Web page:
If the government wants to increase spending on infrastructure and create a better tax structure, why not start with cutting the taxes that drive economic activity, and spend the money on infrastructure and research. That would be a much better approach than increasing the debt, and running amuck with runaway inflation, which costs more money at the pumps and adds to price inflation, and all this just to prop up the dollar. So, when I study economics, I try to stay away from all these political games, and I try and focus on the macro-level effects, which are so detrimental to the common person.
Of course, economics does take a bit of the human aspect out of it, but then it is human nature and we have been studying the economic behaviour of the markets, of which humans are the supreme planners. Markets shape their own reality, and so they can not be controlled by the politicians in the usual manner. Markets are self-organizing, and so when the governments try to intervene in the normal flow of the market, they do so at their peril. The economies can buck the move and go into a recession much faster than most people think.
But then, this is not like the personal falling Illness, where the cure is easy, and the doctor is quite available, or so the thinking goes. And yet, when the markets do start to move, and fall, it will take a long time to recover from the falls and recover the losses that have occurred, and by the time the markets have calmed down again, it will have cost the government many billions of dollars. This is why I cannot bring myself to work in economics as a private investor, because I would not be able to bear the expense. It is too risky. But if I were going to start my own business, I could make sure that the risk was low, by studying all of the stock markets history.
If you study nations economics, you will see that it is a very interesting subject, because it is so different from the personal economy. Now, normally you would say that nations with a strong economy are doing well, and those that are not doing so well are doing badly, and those are the poor nations. Well, if you study the economies of nations around the world, and study the stock markets, you will see that this is not always the case. You see, depending upon how you interpret the markets, you can come up with very different conclusions.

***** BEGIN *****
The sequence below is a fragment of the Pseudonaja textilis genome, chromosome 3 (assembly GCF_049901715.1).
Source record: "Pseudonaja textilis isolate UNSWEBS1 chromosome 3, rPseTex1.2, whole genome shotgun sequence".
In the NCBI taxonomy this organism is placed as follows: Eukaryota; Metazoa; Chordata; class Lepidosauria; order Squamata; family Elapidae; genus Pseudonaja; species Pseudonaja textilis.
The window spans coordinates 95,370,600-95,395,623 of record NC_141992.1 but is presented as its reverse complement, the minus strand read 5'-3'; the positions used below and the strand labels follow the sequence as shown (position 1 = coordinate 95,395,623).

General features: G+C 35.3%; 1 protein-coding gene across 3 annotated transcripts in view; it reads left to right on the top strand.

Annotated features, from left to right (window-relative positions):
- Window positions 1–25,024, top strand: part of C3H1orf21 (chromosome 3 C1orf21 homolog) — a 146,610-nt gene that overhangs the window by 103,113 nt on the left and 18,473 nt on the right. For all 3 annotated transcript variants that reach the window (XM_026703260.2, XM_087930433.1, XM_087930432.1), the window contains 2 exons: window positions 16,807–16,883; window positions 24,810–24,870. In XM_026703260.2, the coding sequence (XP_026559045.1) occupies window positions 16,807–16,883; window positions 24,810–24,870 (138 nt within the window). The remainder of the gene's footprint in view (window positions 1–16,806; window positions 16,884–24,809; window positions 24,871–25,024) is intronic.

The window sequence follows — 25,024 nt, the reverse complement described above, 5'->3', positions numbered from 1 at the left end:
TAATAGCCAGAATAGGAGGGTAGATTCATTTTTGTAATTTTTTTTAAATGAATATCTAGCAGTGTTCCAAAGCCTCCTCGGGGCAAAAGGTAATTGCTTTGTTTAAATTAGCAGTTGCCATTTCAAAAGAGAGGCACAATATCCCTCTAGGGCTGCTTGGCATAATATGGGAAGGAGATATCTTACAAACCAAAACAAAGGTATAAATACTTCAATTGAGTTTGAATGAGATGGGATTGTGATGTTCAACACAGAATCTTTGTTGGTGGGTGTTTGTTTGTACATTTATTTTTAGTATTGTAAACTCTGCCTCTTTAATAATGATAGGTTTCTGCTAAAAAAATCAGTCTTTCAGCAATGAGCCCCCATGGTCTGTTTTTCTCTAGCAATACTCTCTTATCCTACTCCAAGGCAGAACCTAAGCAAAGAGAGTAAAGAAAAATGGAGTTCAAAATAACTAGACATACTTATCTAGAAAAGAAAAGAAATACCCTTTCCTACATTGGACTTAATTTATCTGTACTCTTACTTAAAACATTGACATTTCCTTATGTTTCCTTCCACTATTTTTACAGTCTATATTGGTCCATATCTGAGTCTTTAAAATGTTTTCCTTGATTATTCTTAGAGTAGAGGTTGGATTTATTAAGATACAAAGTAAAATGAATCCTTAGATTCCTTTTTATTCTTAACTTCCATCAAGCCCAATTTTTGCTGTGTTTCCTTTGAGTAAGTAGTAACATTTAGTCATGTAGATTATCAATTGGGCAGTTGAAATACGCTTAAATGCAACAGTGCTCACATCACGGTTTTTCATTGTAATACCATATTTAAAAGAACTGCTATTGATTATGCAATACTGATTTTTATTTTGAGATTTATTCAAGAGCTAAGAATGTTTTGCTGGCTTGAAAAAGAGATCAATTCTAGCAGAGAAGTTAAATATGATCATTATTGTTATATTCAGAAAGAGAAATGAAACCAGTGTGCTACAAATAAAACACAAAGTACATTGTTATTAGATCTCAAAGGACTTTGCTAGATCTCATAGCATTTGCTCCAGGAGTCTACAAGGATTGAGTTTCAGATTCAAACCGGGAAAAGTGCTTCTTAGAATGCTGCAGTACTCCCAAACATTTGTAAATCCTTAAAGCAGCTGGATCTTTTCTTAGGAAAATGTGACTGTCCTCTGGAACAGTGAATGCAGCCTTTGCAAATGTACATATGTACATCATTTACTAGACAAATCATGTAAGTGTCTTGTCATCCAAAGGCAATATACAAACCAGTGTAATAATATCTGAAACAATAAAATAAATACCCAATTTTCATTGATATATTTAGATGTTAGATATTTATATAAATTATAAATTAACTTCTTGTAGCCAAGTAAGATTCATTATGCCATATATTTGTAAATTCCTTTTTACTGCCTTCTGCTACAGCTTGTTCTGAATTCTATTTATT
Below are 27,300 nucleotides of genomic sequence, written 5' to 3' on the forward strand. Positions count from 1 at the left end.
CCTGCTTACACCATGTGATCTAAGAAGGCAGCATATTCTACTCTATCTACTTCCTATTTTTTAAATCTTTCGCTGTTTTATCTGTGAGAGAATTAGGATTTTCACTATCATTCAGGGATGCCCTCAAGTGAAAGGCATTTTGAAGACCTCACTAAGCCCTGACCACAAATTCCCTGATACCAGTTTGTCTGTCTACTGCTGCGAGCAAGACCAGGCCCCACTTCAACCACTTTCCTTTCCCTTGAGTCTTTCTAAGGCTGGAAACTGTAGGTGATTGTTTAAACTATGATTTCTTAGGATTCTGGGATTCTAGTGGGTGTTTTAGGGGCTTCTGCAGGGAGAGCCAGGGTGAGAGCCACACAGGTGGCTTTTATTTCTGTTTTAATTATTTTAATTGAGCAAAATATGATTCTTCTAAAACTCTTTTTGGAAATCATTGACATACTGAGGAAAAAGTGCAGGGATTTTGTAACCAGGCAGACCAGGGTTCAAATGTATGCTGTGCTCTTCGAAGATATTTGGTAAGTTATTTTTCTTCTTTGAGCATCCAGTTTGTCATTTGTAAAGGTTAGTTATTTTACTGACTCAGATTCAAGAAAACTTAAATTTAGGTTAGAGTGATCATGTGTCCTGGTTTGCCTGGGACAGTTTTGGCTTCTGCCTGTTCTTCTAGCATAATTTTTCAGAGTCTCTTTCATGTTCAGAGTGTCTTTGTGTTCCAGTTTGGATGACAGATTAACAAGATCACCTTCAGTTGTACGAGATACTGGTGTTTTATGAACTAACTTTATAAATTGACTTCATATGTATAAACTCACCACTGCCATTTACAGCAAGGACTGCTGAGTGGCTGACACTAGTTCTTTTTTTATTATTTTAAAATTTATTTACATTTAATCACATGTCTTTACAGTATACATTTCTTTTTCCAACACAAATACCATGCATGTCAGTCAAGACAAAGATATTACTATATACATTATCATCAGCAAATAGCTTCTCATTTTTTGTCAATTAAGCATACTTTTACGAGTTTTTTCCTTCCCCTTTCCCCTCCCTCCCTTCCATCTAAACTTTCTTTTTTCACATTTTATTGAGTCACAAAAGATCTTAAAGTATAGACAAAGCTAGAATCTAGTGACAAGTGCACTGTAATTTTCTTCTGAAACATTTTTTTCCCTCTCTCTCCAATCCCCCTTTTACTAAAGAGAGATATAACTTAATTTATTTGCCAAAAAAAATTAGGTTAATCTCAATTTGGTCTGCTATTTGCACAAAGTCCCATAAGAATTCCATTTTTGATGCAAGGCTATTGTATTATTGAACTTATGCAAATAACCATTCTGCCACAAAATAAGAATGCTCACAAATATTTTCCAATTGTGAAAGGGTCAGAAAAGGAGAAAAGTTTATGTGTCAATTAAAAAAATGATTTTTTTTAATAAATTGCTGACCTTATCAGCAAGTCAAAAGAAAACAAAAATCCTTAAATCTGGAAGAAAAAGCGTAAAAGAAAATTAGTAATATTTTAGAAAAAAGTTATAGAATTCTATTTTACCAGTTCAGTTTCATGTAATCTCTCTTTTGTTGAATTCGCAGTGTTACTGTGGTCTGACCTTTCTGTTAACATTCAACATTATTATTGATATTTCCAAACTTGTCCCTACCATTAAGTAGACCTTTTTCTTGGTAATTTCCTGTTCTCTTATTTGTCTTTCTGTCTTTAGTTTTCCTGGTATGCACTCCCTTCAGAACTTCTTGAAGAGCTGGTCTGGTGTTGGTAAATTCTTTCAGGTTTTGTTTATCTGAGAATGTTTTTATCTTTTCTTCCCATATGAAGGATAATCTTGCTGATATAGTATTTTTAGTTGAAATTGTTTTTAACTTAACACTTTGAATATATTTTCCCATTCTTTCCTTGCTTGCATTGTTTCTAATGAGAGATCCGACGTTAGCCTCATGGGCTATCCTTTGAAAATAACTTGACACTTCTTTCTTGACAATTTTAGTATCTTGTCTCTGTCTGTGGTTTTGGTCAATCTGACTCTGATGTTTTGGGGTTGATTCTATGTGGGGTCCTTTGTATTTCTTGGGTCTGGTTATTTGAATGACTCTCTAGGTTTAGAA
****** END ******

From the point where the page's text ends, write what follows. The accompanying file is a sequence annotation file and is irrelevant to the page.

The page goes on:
In the real world, if you purchase something in the store, you use cash. You pay for the product with your money. You pay off your debt with your money. If you want to buy stock in a company, you issue a stock, and that turns into debt. If you do not pay your debt off on time, that becomes an interest payment, on top of the principal amount you borrowed from the stock market. All of these are payments you are making with your money, on a regular basis.
You may come up with a completely different explanation for what is going on in the stock market in nations like Venezuela, Iran, Syria, Nigeria, and so on. For the most part, though, it doesn’t really matter which economic model you choose, or which stock market model you believe, because in the end, it is still a game of economies and markets, and all nations want their own piece of the pie. Nations politics can make things complicated, but it is not the question of “What does this nations economy look like?”
It is rather a simple question of “How well do you understand how national economies work, and which type of government is best for that particular economy?” If you don’t know how nations operate, how can you accurately make predictions about what the political structure of those nations will do? It is simply not possible to give intelligent and educated answers to such questions, without taking a fundamental understanding of how the economy operates. It is a shame that most people do not realize it, but you could be sitting in a classroom, or sitting in a bar-room, and ask the same questions, to the same answer. It is a shame everyone is sitting in classrooms, bars-rooms, and getting an education that teaches them to ignore, or forget, the basic theories of economics.